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Pepper Spray/Tear Gas in New York City:

N.Y. City Admin. Code § 10-131(e) requires a permit to possess or carry "any lachrymating, asphyxiating, incapacitating or deleterious gas or gases, or liquid or liquids, or chemical or chemicals." But I'm getting mixed information -- including from police precincts -- about whether such permits are available, and whom I need to ask for such a permit; nor could I find any online instructions for this process, including permit application forms and the like.

Do any of our readers know more about this, or have personal experience with getting such permits?

More Importantly . . .:

deleterious gas or gases


I'm pretty sure this part of the Code is violated constantly, most offensively in the confines of a crowded elevator or subway car.
9.23.2009 7:34pm
Dilan Esper (mail) (www):
Deleterious gas? So I need a permit to fart?
9.23.2009 7:41pm
rc:
You know an example of an asphyxiating liquid? Dihydrogen monoxide! ILLEGAL in New York!

Join the fight to ban dihydrogen monoxide!
9.23.2009 8:27pm
Fub:
N.Y. City Admin. Code § 10-131(e) requires a permit to possess or carry "any lachrymating, asphyxiating, incapacitating or deleterious gas or gases, or liquid or liquids, or chemical or chemicals."
So, does this require a permit to possess a bottle of Tobasco sauce? Or even more powerful habañero concoctions?
9.23.2009 8:28pm
UWS denizen:
Eugene,

If you find out the answer to this permitting question at some point, could you post it? I'm very interested in learning the answer. What a city.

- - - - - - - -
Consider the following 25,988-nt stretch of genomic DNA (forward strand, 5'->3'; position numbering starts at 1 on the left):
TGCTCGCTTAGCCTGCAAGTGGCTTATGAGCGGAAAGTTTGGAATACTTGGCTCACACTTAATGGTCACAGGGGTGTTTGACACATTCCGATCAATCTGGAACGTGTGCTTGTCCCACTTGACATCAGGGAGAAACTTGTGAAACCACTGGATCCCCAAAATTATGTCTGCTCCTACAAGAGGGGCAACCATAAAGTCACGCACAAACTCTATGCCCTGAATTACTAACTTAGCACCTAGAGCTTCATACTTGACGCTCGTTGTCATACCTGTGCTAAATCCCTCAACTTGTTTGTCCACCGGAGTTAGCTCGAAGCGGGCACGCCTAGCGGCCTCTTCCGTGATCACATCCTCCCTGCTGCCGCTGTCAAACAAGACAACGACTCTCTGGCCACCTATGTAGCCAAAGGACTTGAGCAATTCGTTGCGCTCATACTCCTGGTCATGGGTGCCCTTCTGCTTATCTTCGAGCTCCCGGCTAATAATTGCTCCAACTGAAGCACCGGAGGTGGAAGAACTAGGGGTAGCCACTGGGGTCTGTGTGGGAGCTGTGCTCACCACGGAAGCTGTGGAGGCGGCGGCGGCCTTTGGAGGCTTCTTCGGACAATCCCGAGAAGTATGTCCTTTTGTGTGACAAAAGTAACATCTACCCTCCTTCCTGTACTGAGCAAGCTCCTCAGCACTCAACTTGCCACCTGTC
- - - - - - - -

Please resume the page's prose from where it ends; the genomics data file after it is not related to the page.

9.23.2009 8:34pm
Bob in SeaTac (mail):
Yes, it's even worse. Not only is it illegal for the law abiding to protect themselves with guns while the powerful and connected either have government provided armed body guards or the privledge of a CCW, but they are prevented by law from having even pepper spray for protection.

Sarcasm on/ Isn't this a wonderful city!!! /Sarcasm off
9.23.2009 11:54pm
glangston (mail):
I posted this elsewhere and the only pertinent comment was that only LEOs and other high risk occupations can get the permits.
New Yorker Mag article 1971
9.24.2009 12:17am
Mike McDougal:

Join the fight to ban dihydrogen monoxide!

The Wet Menace
9.24.2009 1:15am
Larrya (mail) (www):
I posted this elsewhere and the only pertinent comment was that only LEOs and other high risk occupations can get the permits.
Except if you check the occasionally-published list of NYC licensees, it turns out that “other high risk occupations” include the politically connected and celebrities, not people like cab drivers who actually experience high crime rates.

You actually have to get a gun permit, which will be limited to pepper spray. Finding someone to give you the forms is part of the delaying process designed to deter applications. Then, NYC’s license law is “discretionary,” meaning even if you jump through the gauntlet of hoops you will still be turned down unless you have considerable clout.
9.24.2009 2:30am
pintler:
No help to EV, alas, but here's the flip side of the coin:

RCW 9.91.960

(2) No town, city, county, special purpose district, quasi-municipal corporation or other unit of government may prohibit a person eighteen years old or older, or a person fourteen years old or older who has the permission of a parent or guardian to do so, from purchasing or possessing a personal protection spray device or from using such a device in a manner consistent with the authorized use of force under RCW 9A.16.020. ...


Post Heller, I'd think that an NYC pepper spray 'bear arms' case would present the court with an interesting set of facts.